Module Six: Thermochemistry and rate
Study sheet for the test
I. Temperature and Thermal Energy
Temperature is a measure of the average kinetic energy of the particles in a sample of matter. The greater the avg. kinetic energy of the particles in a sample of matter, the higher the temperature of that matter. Some temperature scales are Fahrenheit, Celsius and Kelvin. Thermal energy is the measure of the total kinetic energy in a sample. And Temperature is a measure of the average kinetic energy.
Ex: Which container (the bath tub or the coffee cup) have a temperature that is higher than the other? The temperature of the coffee cup is higher!
Which sample of water has a greater amount of thermal energy? The bathtub. Even though the avg. kinetic energy of the particles in the coffee cup is higher than the avg.KE of the particles in the bathtub, the thermal energy in the warm bath tub is higher because there are more particles in the tub than the cup.
Heat is the movement, or flow, of thermal energy.
Heat always flows spontaneously from matter at a higher temperature to matter at a lower temperature. Heat and thermal energy are both measure in units of energy, the SI unit for energy is Joule(J). Another unit of energy that is commonly used is the Calorie. The food calorie means that for every one food calorie that is eaten has enough thermal energy to increase the temperature of 1000 grams of water by 1 degree Celsius.
III. Closed, open and isolated systems
In science, it is important to identify the system being observed or investigated. Some examples of systems are: atom, reaction, cell, ecosystem, universe etc. In chemistry, the system is only defined as the chemical reaction or physical change being examined. a. Isolated systems
The total amount of energy and matter contained in an isolated system will remain constant because energy and matter cannot leave or enter. Ex: Universe, space
b. Closed systems
Energy can leave or enter the system but matter cannot.
Ex: earth, beakers
c. Open system
Both energy and matter are exchanged freely.
Ex: our body.
IV. Energy in Chemistry
The role of energy in chemical and physical change: virtually every process involves absorption or release of energy. The law of conservation says that energy remains constant during a reaction Thermochemistry is the study of the changes in energy that accompany chemical reactions and physical changes.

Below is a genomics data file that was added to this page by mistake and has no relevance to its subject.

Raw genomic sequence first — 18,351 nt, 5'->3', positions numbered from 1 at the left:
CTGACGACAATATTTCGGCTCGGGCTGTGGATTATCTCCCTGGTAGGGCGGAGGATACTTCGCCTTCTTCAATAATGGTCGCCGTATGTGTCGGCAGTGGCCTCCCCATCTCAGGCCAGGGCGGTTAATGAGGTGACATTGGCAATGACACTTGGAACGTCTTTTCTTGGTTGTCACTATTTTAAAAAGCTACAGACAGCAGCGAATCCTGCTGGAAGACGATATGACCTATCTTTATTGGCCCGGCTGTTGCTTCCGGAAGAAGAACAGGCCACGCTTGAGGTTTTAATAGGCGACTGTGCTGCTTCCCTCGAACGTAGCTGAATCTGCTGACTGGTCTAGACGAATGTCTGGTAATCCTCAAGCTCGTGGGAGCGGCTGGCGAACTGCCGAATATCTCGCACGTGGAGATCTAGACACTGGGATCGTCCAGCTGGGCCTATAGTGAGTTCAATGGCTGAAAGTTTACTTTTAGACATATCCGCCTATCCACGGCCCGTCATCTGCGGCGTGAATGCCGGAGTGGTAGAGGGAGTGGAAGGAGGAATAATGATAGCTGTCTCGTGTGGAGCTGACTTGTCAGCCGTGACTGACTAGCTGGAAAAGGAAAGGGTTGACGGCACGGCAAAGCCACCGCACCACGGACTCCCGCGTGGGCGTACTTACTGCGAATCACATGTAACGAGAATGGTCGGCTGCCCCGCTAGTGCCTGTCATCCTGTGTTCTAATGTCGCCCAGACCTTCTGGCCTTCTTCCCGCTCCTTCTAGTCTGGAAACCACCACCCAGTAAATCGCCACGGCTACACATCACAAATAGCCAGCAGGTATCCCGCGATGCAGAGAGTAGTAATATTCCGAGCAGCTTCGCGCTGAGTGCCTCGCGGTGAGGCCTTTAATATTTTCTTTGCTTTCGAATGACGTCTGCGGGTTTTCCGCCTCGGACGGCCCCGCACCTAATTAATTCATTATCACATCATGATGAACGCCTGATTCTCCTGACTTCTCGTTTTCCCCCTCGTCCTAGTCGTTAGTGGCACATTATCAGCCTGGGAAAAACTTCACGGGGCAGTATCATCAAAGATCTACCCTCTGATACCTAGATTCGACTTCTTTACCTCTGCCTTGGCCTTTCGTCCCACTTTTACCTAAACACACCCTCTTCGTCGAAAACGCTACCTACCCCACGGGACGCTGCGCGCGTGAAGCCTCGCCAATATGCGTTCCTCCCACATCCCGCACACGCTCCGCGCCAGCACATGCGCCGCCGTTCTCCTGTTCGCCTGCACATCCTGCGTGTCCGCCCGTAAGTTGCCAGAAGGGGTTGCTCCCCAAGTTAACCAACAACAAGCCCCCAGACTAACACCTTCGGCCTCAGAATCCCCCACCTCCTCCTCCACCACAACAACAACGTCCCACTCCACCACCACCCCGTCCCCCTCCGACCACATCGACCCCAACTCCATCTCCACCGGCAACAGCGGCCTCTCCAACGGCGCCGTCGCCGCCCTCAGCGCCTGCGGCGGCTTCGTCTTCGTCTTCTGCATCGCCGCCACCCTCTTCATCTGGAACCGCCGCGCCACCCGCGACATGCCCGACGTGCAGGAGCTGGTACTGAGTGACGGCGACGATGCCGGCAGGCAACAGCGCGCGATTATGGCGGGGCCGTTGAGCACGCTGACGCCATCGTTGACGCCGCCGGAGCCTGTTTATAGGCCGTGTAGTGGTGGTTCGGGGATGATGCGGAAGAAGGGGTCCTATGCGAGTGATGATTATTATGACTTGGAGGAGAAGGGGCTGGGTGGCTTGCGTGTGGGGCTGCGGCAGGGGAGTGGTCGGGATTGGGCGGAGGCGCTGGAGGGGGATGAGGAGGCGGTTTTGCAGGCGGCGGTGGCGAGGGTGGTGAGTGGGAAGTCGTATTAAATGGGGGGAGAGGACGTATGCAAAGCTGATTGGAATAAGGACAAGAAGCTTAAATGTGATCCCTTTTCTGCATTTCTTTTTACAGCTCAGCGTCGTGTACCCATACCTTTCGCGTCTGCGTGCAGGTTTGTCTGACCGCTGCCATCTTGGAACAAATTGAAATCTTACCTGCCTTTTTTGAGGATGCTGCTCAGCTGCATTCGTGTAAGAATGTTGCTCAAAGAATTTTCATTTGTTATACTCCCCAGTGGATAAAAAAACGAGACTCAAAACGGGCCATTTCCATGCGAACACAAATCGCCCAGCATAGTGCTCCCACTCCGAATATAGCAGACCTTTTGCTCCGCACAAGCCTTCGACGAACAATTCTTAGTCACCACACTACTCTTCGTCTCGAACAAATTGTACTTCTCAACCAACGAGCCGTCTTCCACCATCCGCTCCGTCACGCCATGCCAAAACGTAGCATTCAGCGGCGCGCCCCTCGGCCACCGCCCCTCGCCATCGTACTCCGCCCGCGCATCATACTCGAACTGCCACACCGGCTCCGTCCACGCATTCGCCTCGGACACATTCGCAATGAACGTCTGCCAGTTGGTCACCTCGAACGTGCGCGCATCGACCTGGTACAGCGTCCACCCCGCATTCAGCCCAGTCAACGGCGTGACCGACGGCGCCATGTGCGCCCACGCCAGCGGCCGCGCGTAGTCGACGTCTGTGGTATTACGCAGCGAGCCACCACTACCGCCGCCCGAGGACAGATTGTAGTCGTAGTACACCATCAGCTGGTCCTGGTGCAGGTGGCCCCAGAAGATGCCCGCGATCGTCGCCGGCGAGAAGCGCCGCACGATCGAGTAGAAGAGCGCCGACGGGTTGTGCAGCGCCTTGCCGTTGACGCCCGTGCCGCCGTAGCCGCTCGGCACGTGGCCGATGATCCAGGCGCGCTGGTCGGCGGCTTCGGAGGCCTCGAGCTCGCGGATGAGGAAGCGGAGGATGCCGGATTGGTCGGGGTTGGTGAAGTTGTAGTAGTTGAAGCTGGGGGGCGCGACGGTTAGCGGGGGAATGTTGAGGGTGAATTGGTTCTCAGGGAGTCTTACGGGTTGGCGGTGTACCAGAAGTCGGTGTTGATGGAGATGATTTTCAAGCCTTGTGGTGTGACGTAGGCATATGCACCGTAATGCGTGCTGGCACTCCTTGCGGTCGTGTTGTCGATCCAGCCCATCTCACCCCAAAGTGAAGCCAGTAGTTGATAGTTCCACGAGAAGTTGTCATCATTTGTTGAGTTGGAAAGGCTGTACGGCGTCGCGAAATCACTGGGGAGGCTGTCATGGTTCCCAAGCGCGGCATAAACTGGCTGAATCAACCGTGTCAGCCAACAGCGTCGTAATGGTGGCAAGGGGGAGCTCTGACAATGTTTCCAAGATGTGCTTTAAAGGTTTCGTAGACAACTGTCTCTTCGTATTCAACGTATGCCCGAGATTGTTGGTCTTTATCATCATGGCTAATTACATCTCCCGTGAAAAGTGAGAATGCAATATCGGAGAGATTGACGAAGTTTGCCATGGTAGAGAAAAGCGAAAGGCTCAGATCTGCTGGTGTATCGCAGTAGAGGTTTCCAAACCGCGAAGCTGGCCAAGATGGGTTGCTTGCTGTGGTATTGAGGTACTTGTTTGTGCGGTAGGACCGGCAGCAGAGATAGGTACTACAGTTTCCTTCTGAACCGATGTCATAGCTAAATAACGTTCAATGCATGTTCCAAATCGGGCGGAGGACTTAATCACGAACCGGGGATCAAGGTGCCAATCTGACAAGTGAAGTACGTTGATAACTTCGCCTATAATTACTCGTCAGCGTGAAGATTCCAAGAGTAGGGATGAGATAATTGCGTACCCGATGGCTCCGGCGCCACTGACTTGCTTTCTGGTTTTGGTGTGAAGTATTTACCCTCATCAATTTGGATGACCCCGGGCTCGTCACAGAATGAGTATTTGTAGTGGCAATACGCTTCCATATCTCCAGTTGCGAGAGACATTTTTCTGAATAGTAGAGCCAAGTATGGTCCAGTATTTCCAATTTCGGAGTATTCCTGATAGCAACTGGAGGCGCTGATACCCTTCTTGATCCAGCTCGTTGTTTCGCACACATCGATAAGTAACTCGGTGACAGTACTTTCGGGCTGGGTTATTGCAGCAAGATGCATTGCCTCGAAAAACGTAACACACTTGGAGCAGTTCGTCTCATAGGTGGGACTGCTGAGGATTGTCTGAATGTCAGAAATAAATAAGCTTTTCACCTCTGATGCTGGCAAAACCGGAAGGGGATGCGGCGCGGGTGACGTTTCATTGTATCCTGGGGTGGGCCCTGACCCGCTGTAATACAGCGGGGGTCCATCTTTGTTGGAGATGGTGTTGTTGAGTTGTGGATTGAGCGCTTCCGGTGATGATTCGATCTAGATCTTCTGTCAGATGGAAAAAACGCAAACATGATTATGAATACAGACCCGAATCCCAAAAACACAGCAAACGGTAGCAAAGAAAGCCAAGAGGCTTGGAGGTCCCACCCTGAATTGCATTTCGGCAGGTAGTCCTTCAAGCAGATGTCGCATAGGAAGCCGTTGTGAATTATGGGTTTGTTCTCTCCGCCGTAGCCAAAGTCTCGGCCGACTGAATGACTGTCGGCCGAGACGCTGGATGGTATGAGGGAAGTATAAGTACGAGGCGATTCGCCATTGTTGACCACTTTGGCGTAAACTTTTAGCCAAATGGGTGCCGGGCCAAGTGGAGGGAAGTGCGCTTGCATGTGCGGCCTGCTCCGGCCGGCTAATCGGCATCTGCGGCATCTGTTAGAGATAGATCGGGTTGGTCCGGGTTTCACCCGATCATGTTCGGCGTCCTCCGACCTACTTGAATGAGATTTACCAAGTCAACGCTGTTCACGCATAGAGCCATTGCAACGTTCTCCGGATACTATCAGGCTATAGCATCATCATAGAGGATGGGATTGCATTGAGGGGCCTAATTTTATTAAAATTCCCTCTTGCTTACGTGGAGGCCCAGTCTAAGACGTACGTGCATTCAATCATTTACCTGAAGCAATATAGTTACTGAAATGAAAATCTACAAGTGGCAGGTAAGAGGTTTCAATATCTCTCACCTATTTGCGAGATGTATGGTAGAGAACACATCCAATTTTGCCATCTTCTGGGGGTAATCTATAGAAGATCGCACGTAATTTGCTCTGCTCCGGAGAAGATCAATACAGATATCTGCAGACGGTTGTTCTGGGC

6.02: Endothermic and Exothermic
Endothermic: A chemical or physical change that absorbs energy from the surroundings. Exothermic: a chemical or physical change that releases energy to the surroundings.
II. Endothermic reactions
The temperature of an object can be used to determine whether heat has moved into or out of an object. * D and boiling are both endothermic processes because both require energy to be absorbed from the surroundings for the process to occur. Ex: when sweat evaporates from your skin, your skin feels cooler. This is because the TE from your skin flows into the liquid (sweat), raising the temperature until it evaporates. The TE↓and the skin is cooler. * Photosynthesis involves endothermic reactions that require energy from the sun.
III. Exothermic Reactions
The amount of energy released by an exothermic reaction depends on the amount of reactants as well as the dif. In P.E of the reactants and products The products have a ↓P.E than the reactants.
Ex: hot packs, ice cubes
IV. Potential energy diagrams
This diagram is used to represent the general change in energy over the course of a reaction. a. Exothermic
In an exothermic reaction, the products have less potential energy than the reactants had at the beginning of the reaction. This is why the potential energy diagram for an exothermic reaction starts at a higher energy value and ends at a lower energy value. The law of conservation of...